Friday 17 August 2018

7 KM predictions from 22 years ago - how did they pan out?

In 1996, Karl Wiig and colleagues made a set of predicitions about the future of KM. How right were they? 

The 1996 article by the Knowledge Research Institute (Towe, Pizziconi and Wiig) entitled "Knowledge Management; Where Did It Come From and Where Will It Go?" not only presented a timeline of the first 20+ years of KM, but also made predictions for the next 20+ years.

Here we are 22 years later, and we can see how accurate those predictions proved. The 7 major predictions are listed below, and in many cases these can be tested against data such as our combined 2014 and 2017 Knoco survey data.

"1. Similarly to what happens to other management directions that prove vital to enterprise viability, we can expect that KM -- as an explicit and primarily stand-alone management initiative -- will disappear from view within a decade or two (ie by 2006 to 2016). Instead, we can expect to find that what we today think of as explicit KM practices and activities, will have been assimilated into the daily mainstream work -- they will become automatic and “second nature.”"

This has not happened yet, or at least not completely. There are certain elements of KM which have become second nature - the common use of search engines, for example, and enterprise social media-style tools, which are not though of as "KM activities" per se. However KM as a discipline is still a discrete and separate topic. It has not yet been generally internalised to the point of disappearance (see point 6 below for evidence). Even in some of the longest running KM programs there are still defined KM roles and explicit KM expectations. KM has not yet disappeared from view as a result of assimilation.

2. (In Technology) the limiting factors can be expected to change over the next years... we see advances and breakthroughs in intelligent software that promise to support, enhance, and even automate many KM functions and assist in discovering and building knowledge.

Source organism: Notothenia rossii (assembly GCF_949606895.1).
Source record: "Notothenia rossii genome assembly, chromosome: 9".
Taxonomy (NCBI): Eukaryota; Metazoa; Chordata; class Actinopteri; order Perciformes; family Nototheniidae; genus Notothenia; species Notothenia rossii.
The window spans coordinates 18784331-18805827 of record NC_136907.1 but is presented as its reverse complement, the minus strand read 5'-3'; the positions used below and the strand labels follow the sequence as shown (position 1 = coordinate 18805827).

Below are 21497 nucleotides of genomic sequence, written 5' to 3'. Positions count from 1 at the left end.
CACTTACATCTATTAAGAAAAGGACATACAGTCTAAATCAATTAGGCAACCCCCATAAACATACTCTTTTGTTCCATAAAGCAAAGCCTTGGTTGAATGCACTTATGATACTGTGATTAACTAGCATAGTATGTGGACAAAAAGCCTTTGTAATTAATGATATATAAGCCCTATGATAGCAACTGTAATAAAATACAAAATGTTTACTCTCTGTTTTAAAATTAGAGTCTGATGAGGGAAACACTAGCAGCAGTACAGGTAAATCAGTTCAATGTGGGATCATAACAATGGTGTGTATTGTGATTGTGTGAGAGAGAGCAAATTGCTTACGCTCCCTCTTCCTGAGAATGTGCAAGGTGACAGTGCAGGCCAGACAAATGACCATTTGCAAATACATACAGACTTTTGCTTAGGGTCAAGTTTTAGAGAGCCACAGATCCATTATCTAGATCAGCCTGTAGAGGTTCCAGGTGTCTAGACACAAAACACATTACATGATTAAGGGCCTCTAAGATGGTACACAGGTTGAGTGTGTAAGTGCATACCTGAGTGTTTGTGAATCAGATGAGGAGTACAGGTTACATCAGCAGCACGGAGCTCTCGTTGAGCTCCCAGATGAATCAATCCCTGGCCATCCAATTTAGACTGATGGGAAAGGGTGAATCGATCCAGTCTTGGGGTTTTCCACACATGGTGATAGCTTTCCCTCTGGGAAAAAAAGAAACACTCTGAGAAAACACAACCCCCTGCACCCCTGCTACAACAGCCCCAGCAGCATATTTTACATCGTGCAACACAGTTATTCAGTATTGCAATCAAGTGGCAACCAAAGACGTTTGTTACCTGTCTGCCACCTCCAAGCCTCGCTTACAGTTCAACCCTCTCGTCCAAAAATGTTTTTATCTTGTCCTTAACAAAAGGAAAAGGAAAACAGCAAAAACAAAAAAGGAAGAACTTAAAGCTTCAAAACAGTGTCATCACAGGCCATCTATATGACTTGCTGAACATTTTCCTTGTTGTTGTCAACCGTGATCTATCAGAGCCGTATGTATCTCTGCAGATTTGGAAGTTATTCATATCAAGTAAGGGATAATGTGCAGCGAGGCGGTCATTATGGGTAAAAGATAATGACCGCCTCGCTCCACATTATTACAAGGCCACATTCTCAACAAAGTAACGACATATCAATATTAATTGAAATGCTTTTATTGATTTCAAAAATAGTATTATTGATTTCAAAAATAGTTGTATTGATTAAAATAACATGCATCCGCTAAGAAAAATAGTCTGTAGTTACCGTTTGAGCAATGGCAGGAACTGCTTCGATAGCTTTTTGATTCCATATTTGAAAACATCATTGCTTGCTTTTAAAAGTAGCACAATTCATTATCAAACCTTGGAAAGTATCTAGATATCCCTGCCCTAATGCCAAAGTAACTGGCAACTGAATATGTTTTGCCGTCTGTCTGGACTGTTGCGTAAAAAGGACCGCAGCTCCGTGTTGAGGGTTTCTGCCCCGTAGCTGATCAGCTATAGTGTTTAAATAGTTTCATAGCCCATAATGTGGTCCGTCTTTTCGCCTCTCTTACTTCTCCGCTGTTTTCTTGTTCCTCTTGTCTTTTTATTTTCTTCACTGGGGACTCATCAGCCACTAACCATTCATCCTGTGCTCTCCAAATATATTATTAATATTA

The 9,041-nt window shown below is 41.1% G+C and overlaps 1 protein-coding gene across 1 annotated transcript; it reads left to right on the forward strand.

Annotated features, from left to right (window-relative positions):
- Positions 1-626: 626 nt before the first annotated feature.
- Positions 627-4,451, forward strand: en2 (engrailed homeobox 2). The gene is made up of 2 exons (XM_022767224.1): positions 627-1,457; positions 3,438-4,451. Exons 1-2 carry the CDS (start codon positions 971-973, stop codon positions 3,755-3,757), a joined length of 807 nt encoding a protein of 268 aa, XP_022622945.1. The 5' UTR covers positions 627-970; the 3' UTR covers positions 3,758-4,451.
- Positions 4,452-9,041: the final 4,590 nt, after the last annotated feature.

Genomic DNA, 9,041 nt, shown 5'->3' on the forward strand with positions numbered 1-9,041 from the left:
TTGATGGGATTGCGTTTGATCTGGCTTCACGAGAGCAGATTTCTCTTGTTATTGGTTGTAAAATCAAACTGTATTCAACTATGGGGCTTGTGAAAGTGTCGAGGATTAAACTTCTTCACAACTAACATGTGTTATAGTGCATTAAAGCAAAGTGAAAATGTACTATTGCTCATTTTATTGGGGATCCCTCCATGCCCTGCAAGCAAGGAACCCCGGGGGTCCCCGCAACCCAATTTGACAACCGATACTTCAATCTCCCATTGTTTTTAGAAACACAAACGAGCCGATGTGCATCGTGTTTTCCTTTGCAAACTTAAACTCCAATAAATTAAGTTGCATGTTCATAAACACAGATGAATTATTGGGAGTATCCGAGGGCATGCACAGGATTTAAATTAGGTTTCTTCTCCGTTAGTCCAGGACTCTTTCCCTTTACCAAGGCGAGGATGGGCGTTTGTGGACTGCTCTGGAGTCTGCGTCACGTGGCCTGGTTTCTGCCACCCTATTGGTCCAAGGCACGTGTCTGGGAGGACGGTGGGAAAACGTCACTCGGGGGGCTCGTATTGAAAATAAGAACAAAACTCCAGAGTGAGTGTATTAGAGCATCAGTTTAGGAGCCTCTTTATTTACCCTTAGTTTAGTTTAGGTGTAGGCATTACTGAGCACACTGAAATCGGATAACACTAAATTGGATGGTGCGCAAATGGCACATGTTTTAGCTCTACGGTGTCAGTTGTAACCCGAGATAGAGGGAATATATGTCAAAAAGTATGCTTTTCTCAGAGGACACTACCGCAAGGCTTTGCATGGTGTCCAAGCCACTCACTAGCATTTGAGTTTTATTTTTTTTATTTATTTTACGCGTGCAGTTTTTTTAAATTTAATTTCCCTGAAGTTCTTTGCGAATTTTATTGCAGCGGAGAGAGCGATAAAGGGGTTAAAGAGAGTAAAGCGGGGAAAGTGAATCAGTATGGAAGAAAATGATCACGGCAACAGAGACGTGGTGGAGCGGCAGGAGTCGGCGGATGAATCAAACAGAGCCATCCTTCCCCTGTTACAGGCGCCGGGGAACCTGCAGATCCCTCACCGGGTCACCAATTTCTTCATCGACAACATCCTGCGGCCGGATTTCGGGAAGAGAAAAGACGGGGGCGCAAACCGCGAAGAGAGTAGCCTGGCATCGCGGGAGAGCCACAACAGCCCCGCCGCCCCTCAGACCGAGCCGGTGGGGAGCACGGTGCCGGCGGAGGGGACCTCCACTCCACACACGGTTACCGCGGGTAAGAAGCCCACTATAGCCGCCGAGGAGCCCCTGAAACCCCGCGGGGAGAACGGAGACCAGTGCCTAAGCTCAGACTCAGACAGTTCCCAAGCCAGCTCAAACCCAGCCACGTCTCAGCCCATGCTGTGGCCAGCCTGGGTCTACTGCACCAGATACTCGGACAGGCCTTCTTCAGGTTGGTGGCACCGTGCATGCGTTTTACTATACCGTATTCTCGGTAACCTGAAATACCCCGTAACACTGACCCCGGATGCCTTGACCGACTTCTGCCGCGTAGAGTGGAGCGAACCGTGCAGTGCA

This is absolutely correct. Although all of the common KM software elements - search, groupware, community forums, artificial intelligence - were around at the time that Karl Wiig and his associates wrote their paper, these tools are now more powerful, more prevalent and more sophisticated than ever. KM is not just about tools, but the tool set certainly support, enhances and even automates the processes and interactions that KM requires.

3. Enterprises increase KM efforts and expand KM scopes as they gain greater insights into how to manage knowledge and how KM increases the value of competitively applied knowledge assets. However, they only expand efforts to the extent they perceive that the extra investments will buy increased viability and profitability and not interfere with other important functions
The expansion of KM within organisations was well predicted. Even within individual organisations, KM has grown and developed over the past 20 years. in fact, as our KM survey data shows, it takes on average over a decade for an organisation to fully embrace and internalise KM, and the development and internal expansion of KM takes place during that decade.

4. As indicated in Figure 2 (below), we can expect that KM methods and technologies generally will be provided in a“technology push” manner for sometime to come, perhaps until after the turn of the century (2000). After that time, we can expect user organizations to seek KM products and services in a “demand pull” fashion. That will lead to a well-established development and supply chain with accepted and tested methods and tools